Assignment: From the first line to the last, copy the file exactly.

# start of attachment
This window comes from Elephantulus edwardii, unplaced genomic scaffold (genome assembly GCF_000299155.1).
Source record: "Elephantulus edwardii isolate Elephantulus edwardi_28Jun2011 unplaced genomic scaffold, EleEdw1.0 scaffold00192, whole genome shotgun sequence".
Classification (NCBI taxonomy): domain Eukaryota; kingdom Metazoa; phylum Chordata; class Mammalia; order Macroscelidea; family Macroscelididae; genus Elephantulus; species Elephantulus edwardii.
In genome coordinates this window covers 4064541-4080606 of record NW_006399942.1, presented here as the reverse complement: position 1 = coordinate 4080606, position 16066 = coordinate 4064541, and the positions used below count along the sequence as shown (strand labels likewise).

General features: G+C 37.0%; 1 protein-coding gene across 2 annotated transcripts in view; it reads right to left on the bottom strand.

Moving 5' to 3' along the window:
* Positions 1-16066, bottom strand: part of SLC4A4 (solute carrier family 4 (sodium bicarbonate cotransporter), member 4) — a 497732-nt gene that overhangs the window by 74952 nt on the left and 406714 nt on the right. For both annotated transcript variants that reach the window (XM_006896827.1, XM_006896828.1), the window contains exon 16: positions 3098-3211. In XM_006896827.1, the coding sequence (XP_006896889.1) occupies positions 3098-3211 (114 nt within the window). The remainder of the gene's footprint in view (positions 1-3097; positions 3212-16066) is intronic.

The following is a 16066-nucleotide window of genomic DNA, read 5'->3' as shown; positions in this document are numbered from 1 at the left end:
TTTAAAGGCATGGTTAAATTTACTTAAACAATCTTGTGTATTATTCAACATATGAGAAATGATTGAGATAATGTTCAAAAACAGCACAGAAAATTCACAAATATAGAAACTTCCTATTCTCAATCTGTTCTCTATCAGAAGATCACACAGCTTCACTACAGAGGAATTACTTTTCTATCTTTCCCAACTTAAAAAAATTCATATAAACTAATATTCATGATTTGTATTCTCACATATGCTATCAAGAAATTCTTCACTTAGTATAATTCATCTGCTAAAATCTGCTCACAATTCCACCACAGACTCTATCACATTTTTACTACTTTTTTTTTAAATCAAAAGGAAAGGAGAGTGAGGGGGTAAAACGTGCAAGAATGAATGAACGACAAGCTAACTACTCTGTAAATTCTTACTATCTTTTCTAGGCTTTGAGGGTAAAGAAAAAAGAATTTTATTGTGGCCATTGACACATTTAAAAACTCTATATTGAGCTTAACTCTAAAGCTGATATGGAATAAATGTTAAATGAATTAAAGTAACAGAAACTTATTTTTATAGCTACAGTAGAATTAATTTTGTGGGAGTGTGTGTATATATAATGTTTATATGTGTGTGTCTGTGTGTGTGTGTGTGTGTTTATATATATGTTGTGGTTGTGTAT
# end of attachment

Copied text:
This window comes from Elephantulus edwardii, unplaced genomic scaffold (genome assembly GCF_000299155.1).
Source record: "Elephantulus edwardii isolate Elephantulus edwardi_28Jun2011 unplaced genomic scaffold, EleEdw1.0 scaffold00192, whole genome shotgun sequence".
Classification (NCBI taxonomy): domain Eukaryota; kingdom Metazoa; phylum Chordata; class Mammalia; order Macroscelidea; family Macroscelididae; genus Elephantulus; species Elephantulus edwardii.
In genome coordinates this window covers 4064541-4080606 of record NW_006399942.1, presented here as the reverse complement: position 1 = coordinate 4080606, position 16066 = coordinate 4064541, and the positions used below count along the sequence as shown (strand labels likewise).

General features: G+C 37.0%; 1 protein-coding gene across 2 annotated transcripts in view; it reads right to left on the bottom strand.

Moving 5' to 3' along the window:
* Positions 1-16066, bottom strand: part of SLC4A4 (solute carrier family 4 (sodium bicarbonate cotransporter), member 4) — a 497732-nt gene that overhangs the window by 74952 nt on the left and 406714 nt on the right. For both annotated transcript variants that reach the window (XM_006896827.1, XM_006896828.1), the window contains exon 16: positions 3098-3211. In XM_006896827.1, the coding sequence (XP_006896889.1) occupies positions 3098-3211 (114 nt within the window). The remainder of the gene's footprint in view (positions 1-3097; positions 3212-16066) is intronic.

The following is a 16066-nucleotide window of genomic DNA, read 5'->3' as shown; positions in this document are numbered from 1 at the left end:
TTTAAAGGCATGGTTAAATTTACTTAAACAATCTTGTGTATTATTCAACATATGAGAAATGATTGAGATAATGTTCAAAAACAGCACAGAAAATTCACAAATATAGAAACTTCCTATTCTCAATCTGTTCTCTATCAGAAGATCACACAGCTTCACTACAGAGGAATTACTTTTCTATCTTTCCCAACTTAAAAAAATTCATATAAACTAATATTCATGATTTGTATTCTCACATATGCTATCAAGAAATTCTTCACTTAGTATAATTCATCTGCTAAAATCTGCTCACAATTCCACCACAGACTCTATCACATTTTTACTACTTTTTTTTTAAATCAAAAGGAAAGGAGAGTGAGGGGGTAAAACGTGCAAGAATGAATGAACGACAAGCTAACTACTCTGTAAATTCTTACTATCTTTTCTAGGCTTTGAGGGTAAAGAAAAAAGAATTTTATTGTGGCCATTGACACATTTAAAAACTCTATATTGAGCTTAACTCTAAAGCTGATATGGAATAAATGTTAAATGAATTAAAGTAACAGAAACTTATTTTTATAGCTACAGTAGAATTAATTTTGTGGGAGTGTGTGTATATATAATGTTTATATGTGTGTGTCTGTGTGTGTGTGTGTGTGTTTATATATATGTTGTGGTTGTGTAT